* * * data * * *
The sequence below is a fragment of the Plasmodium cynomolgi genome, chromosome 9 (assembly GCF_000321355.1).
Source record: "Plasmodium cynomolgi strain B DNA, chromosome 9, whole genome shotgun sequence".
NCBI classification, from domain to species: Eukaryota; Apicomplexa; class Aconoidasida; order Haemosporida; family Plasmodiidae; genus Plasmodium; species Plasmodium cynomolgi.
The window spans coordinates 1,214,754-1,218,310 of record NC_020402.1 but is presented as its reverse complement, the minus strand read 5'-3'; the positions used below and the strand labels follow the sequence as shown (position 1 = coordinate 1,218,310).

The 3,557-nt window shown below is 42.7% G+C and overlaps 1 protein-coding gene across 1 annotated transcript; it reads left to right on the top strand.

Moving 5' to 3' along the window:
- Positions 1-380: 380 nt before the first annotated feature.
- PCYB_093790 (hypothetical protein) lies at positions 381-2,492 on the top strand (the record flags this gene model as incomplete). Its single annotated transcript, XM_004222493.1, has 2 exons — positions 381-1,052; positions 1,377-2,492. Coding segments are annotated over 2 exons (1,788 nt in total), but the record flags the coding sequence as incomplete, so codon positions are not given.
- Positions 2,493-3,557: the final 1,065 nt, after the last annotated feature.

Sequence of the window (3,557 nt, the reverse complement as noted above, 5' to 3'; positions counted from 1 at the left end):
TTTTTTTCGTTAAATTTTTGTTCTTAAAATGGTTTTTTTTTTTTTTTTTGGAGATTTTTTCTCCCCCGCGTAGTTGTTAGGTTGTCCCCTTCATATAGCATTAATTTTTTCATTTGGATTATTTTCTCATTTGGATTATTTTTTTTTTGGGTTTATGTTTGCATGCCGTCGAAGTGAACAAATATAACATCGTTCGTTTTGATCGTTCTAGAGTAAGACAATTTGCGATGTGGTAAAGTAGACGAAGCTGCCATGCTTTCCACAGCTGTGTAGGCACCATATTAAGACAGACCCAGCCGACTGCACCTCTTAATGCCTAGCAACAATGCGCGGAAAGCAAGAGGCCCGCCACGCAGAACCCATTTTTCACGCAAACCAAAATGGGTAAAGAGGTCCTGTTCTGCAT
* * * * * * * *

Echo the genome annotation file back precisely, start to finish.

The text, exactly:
The sequence below is a fragment of the Plasmodium cynomolgi genome, chromosome 9 (assembly GCF_000321355.1).
Source record: "Plasmodium cynomolgi strain B DNA, chromosome 9, whole genome shotgun sequence".
NCBI classification, from domain to species: Eukaryota; Apicomplexa; class Aconoidasida; order Haemosporida; family Plasmodiidae; genus Plasmodium; species Plasmodium cynomolgi.
The window spans coordinates 1,214,754-1,218,310 of record NC_020402.1 but is presented as its reverse complement, the minus strand read 5'-3'; the positions used below and the strand labels follow the sequence as shown (position 1 = coordinate 1,218,310).

The 3,557-nt window shown below is 42.7% G+C and overlaps 1 protein-coding gene across 1 annotated transcript; it reads left to right on the top strand.

Moving 5' to 3' along the window:
- Positions 1-380: 380 nt before the first annotated feature.
- PCYB_093790 (hypothetical protein) lies at positions 381-2,492 on the top strand (the record flags this gene model as incomplete). Its single annotated transcript, XM_004222493.1, has 2 exons — positions 381-1,052; positions 1,377-2,492. Coding segments are annotated over 2 exons (1,788 nt in total), but the record flags the coding sequence as incomplete, so codon positions are not given.
- Positions 2,493-3,557: the final 1,065 nt, after the last annotated feature.

Sequence of the window (3,557 nt, the reverse complement as noted above, 5' to 3'; positions counted from 1 at the left end):
TTTTTTTCGTTAAATTTTTGTTCTTAAAATGGTTTTTTTTTTTTTTTTTGGAGATTTTTTCTCCCCCGCGTAGTTGTTAGGTTGTCCCCTTCATATAGCATTAATTTTTTCATTTGGATTATTTTCTCATTTGGATTATTTTTTTTTTGGGTTTATGTTTGCATGCCGTCGAAGTGAACAAATATAACATCGTTCGTTTTGATCGTTCTAGAGTAAGACAATTTGCGATGTGGTAAAGTAGACGAAGCTGCCATGCTTTCCACAGCTGTGTAGGCACCATATTAAGACAGACCCAGCCGACTGCACCTCTTAATGCCTAGCAACAATGCGCGGAAAGCAAGAGGCCCGCCACGCAGAACCCATTTTTCACGCAAACCAAAATGGGTAAAGAGGTCCTGTTCTGCAT